By protecting farmland from development, land trusts are making small-scale agriculture more viable
You could say Penny Jordan saved the farm. A veteran of the insurance industry with a business degree, she came back to work at her Maine family farm at age 48. Since then, she’s revitalized her old farm stand business with a bus that delivers produce to senior centers. She’s opened a tiny restaurant on wheels, The Well, where a fine-dining chef turns out an ever-changing menu to be eaten at picnic tables by the parking lot—albeit one with a stunning view of Spurwink River. Jordan, a spunky, silvery blonde who favors fleece and Carhartts, has so much energy she almost bounces as she walks. Her creativity may spark new business models for other small farms, and why not? This is a woman who seems like she could do anything.
But Jordan doesn’t take the credit. The secret to her booming business, she says, is instead a complex and seemingly rather dull legal contract called an agricultural easement. The arrangement, made with a land trust, allows farmers to be paid in return for stripping their land of its development rights – no new subdivisions or shopping malls allowed – and instead keeping it as farmland. In 2004, the Jordan family placed 47 acres of their property under an easement with the Cape Elizabeth Land Trust for an undisclosed sum. “The Jordans settled Cape Elizabeth,” Jordan says. “We would not have kept the farm, let alone been able to invest in the business, without this.”
Interest in small-scale agriculture has soared over the last decade. But it’s still anything but easy for farmers to get in or stay in the game, not least because farmland itself is disappearing: In Maine, for example, 75 percent of farmland has vanished since 1950. What’s left is often worth more as future house lots than as a farm—especially if it has panoramic views like the Jordan farm. Over the next decade, about 400,000 acres, or about one-third of Maine’s remaining farmland, will be in transition as older farmers retire or die. Here in the Pine Tree State, agricultural easements are an increasingly powerful tool to help revive and grow small farms.
John Bliss and Stacy Brenner have built their business – a 150-member CSA, a farm stand and flower design studio – thanks to an agricultural easement. Their 150-acre Broadturn Farm is actually owned by the local Scarborough Land Trust, which leases it “at a very modest rent” to the young couple. Bliss and Brenner are your stereotypical new farmers. They’re young, business savvy and hip – you can just picture them sampling cheese and sipping a craft brew at a bar in Brooklyn – and neither of them grew up farming. (Plus, if either of them decides to give up on farming, they have a future as models for J. Crew.)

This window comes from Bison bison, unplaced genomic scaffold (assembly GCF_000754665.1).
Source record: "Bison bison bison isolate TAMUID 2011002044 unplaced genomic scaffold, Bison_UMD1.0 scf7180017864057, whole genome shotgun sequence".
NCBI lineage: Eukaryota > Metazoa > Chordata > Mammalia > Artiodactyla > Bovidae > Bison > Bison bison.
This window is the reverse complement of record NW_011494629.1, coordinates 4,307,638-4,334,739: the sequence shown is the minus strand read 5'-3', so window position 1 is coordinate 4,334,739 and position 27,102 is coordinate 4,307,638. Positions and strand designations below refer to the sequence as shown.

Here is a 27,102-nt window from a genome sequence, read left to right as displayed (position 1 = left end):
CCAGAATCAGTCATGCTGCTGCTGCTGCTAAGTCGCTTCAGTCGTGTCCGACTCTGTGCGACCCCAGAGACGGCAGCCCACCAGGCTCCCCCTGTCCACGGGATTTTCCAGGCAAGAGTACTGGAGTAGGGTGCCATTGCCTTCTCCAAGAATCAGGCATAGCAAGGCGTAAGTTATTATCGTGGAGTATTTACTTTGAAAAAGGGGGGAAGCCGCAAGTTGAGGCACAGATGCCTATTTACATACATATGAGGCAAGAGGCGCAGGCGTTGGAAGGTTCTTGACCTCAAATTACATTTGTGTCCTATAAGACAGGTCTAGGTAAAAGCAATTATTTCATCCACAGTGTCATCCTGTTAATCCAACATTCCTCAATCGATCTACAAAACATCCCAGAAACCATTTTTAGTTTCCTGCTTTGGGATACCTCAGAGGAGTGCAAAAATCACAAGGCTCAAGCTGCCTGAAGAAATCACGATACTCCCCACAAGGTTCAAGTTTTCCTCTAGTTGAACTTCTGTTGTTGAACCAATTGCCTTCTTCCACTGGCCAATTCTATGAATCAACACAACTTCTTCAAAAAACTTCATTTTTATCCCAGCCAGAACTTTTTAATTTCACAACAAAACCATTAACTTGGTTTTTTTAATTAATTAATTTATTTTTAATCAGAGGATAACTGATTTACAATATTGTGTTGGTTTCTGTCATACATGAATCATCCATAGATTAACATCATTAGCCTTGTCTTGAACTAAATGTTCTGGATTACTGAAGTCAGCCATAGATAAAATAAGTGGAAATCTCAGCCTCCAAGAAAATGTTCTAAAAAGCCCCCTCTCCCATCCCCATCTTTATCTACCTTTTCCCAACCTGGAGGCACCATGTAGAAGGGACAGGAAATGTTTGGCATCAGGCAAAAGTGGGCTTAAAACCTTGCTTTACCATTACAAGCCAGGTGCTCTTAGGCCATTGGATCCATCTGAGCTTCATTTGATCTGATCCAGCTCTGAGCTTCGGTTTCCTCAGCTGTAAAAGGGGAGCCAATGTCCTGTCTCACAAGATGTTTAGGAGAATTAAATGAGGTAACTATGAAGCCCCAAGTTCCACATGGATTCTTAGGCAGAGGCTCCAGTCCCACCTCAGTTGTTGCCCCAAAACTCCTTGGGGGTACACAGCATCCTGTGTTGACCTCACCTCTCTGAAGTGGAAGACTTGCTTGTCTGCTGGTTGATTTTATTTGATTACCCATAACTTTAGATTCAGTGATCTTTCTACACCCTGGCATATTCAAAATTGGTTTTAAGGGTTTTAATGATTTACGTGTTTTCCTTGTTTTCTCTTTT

Over the next decade, about one-third of Maine’s remaining farmland will be in transition as older farmers retire or die.
After apprenticing for a few years, Bliss and Brenner learned enough to want to set out on their own. But had they bought the land they currently occupy, it would have cost $750,000 and one of them would have had to take an off-farm job to pay the mortgage. “This is an arrangement where we have an affordable rent and we can reinvest in our business, not the real estate,” says Brenner.
In Damariscotta, about an hour north, the Maine Farmland Trust, a state preservation non-profit, purchased a 67-acre farm for $500,000 along the state’s main thoroughfare, Route 1. Its plan: To sell it for less than half that to the local food co-op, Rising Tide, or to a new farmer. It’s an example of what the Trust calls a “Buy, Protect, Sell” program, which has preserved 3,000 acres of farmland since it was launched in 2008. “Buy high, sell low doesn’t seem like a good business plan. But to preserve land, it makes sense,” says John Piotti, the Trust’s executive director.
Initially, the farm’s owner planned to sell the land to Wal-Mart. But the community revolted, and the deal was abandoned. Concerned that the land would still be developed, the Trust purchased the land and put an easement on the property. The easement payments, which come from federal and state agencies, plus private fundraising, will allow the Trust to sell the acreage at the farmland value, $180,000, and still just about break even.
For the Jordans, an easement was their ticket to stay on the farm, which was experiencing financial issues. Money had been diverted from the business to help pay for family health care, among other things, and there were overdue bills and unpaid taxes.
The money the Jordans received for the easement allowed the family to make a substantial capital investment in the farm. They almost doubled the number of acres under cultivation, from 40 to 70. They built a new three-room farmstand, where at this time of year you might find squash, shell beans, kale, salad greens, beets, eggs, apples, cider and maple syrup. Retail sales, which are far more profitable for farms, now make up 90 percent of the family’s business.
Business certainly was brisk on a recent sunny autumn afternoon. Older couples parked their cars and greeted sales staff by name. Mothers piled apples and greens in their baskets and appeased their children with pumpkins stacked on a bale of hay by the door. “Writing an easement – it was the hardest process. But it forced the family to confront the hard decisions that had to be made,” says Jordan. “And that’s what saved the farm.”
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